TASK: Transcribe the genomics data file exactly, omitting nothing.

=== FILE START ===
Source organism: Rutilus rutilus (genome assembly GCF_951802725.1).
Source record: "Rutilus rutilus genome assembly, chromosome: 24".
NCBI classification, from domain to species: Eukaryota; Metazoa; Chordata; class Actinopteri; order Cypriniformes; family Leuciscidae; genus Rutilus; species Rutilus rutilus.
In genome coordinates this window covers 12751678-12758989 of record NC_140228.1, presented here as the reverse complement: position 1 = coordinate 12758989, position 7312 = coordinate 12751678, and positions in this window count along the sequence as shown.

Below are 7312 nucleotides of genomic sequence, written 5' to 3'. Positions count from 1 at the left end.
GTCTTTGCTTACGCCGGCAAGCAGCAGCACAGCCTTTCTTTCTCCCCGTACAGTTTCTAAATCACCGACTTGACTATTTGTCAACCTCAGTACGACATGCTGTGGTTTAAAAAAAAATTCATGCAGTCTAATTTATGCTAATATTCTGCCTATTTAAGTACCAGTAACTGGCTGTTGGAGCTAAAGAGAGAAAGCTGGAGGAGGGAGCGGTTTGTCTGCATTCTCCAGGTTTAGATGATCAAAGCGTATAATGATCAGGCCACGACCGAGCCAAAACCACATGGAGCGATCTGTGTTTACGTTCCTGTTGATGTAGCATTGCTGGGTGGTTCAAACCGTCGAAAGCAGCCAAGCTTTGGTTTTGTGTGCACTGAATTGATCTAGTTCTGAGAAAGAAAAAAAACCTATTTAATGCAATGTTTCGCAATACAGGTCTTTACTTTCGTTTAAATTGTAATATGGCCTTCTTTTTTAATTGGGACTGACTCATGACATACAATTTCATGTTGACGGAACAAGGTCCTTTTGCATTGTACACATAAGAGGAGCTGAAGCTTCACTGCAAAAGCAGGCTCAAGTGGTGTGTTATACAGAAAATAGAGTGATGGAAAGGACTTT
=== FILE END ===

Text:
Source organism: Rutilus rutilus (genome assembly GCF_951802725.1).
Source record: "Rutilus rutilus genome assembly, chromosome: 24".
NCBI classification, from domain to species: Eukaryota; Metazoa; Chordata; class Actinopteri; order Cypriniformes; family Leuciscidae; genus Rutilus; species Rutilus rutilus.
In genome coordinates this window covers 12751678-12758989 of record NC_140228.1, presented here as the reverse complement: position 1 = coordinate 12758989, position 7312 = coordinate 12751678, and positions in this window count along the sequence as shown.

Below are 7312 nucleotides of genomic sequence, written 5' to 3'. Positions count from 1 at the left end.
GTCTTTGCTTACGCCGGCAAGCAGCAGCACAGCCTTTCTTTCTCCCCGTACAGTTTCTAAATCACCGACTTGACTATTTGTCAACCTCAGTACGACATGCTGTGGTTTAAAAAAAAATTCATGCAGTCTAATTTATGCTAATATTCTGCCTATTTAAGTACCAGTAACTGGCTGTTGGAGCTAAAGAGAGAAAGCTGGAGGAGGGAGCGGTTTGTCTGCATTCTCCAGGTTTAGATGATCAAAGCGTATAATGATCAGGCCACGACCGAGCCAAAACCACATGGAGCGATCTGTGTTTACGTTCCTGTTGATGTAGCATTGCTGGGTGGTTCAAACCGTCGAAAGCAGCCAAGCTTTGGTTTTGTGTGCACTGAATTGATCTAGTTCTGAGAAAGAAAAAAAACCTATTTAATGCAATGTTTCGCAATACAGGTCTTTACTTTCGTTTAAATTGTAATATGGCCTTCTTTTTTAATTGGGACTGACTCATGACATACAATTTCATGTTGACGGAACAAGGTCCTTTTGCATTGTACACATAAGAGGAGCTGAAGCTTCACTGCAAAAGCAGGCTCAAGTGGTGTGTTATACAGAAAATAGAGTGATGGAAAGGACTTT